The beautiful thing about all of America's problems is the realization that many of them are a result of the standard to which we hold ourselves. For many years, America has been seen as the benchmark on several topics, human rights, economic progression, creativity and business marketing, social equality and mobility, healthcare. These are all things that Americans expect to execute perfectly, things that are not perfect anywhere, nor will they ever be. With great power comes great responsibility, and with great success comes high expectations. Americans should be mad at themselves for a lot of which goes on in our country, not necessarily because they are so awfully atrocious, but because they could and should be better. Americans should expect more from our society in lots of ways, not because our society is lacking or disgraceful, but because it is seen as the example to the rest of the world and should comport itself as such. I, for one, am proud of the high standard to which we hold ourselves. America is not a terrible place; it is a place that has the capability of being better, and its citizens know it.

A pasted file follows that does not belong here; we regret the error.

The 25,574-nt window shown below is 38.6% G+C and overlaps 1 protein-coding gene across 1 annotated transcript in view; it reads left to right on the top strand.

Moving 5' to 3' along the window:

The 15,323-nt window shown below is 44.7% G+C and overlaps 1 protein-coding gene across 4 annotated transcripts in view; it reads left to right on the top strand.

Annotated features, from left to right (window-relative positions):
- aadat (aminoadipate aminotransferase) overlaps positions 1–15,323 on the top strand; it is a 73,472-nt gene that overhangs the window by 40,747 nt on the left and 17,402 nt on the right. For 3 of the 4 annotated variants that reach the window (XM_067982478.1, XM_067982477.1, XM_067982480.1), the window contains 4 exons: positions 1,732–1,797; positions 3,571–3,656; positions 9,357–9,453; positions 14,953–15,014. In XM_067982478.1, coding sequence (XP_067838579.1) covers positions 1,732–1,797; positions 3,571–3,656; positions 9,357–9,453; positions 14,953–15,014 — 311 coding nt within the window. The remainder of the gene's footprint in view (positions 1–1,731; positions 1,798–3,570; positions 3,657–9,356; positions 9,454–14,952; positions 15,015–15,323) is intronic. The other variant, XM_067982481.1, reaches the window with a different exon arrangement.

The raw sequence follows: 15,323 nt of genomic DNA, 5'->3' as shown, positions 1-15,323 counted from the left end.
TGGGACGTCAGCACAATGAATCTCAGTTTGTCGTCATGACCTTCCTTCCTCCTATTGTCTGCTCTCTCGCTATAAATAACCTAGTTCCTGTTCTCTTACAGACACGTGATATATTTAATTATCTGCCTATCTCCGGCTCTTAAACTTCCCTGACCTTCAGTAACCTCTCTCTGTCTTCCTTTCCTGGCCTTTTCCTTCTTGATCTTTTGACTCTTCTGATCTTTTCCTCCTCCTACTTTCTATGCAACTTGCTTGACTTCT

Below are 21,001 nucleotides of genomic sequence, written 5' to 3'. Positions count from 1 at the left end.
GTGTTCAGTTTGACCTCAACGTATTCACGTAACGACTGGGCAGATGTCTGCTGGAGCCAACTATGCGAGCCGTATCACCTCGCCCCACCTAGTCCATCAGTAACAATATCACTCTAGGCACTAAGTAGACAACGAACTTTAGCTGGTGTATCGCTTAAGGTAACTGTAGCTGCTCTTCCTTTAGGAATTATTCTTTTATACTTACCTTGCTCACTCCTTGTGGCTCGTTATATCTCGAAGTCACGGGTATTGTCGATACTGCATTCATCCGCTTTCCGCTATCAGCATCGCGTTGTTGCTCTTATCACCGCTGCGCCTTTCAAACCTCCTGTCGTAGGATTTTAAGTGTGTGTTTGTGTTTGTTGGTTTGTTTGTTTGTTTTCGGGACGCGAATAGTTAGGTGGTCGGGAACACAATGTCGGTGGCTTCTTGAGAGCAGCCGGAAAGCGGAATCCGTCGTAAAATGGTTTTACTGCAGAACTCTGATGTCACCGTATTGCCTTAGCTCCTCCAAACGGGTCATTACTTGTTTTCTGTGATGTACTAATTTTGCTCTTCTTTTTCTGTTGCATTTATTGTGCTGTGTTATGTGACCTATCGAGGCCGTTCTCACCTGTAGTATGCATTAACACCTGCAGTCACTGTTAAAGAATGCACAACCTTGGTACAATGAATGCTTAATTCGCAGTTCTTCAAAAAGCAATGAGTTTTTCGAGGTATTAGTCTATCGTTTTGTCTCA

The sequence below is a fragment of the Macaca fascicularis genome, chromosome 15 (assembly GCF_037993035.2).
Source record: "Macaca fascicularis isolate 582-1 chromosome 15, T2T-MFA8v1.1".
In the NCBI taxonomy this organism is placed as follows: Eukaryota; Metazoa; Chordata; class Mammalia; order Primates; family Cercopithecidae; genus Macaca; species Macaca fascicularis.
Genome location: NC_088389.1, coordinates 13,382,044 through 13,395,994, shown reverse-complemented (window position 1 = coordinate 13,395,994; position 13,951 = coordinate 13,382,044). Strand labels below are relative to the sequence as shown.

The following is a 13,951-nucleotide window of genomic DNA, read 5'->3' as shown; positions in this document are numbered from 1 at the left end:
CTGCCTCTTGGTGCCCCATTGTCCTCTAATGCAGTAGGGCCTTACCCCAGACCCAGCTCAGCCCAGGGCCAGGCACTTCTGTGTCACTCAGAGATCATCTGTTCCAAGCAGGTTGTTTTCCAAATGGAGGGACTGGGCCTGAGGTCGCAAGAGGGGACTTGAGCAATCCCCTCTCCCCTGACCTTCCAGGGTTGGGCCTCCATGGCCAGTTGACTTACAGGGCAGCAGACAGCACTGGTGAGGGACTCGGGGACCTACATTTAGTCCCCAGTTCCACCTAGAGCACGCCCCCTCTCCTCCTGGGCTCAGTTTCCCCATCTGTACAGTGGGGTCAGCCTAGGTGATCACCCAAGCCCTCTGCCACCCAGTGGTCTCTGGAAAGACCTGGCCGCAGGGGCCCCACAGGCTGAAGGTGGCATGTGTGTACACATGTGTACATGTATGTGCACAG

In order to put into perspective this series of high standards and expectations, Americans just need to realize the foundations and purposes of their arguments and discussions. Turning on the TV, one can see any number of channels hosting talking heads that are discussing various issues, many of which are important. The problem is that these talking heads are often talking for the wrong reasons. Listening to the debates, one can easily detect within a few minutes that the participants aren't even really talking about the issue(s) at hand. Instead, they are trying their damnedest to prove the other person wrong at all costs. Instead of discussing their own opinions and working to a compromise, they yell at one another in a blind rage, only concerned with making a fool of the other person and fundamentally forgetting the fact that such a public debate is one of the beauties of American society. It is the same with political debates. The issues are no longer at the forefront, but instead, the chance to prove someone else wrong and by default one's self right. Politicians and political pundits are rarely concerned with what is best, but instead, with what they want personally. For Americans, these sorts of debates and decision making tactics are pointless, because they just create more strife and often cause a circular debate that never comes to any sort of conclusion.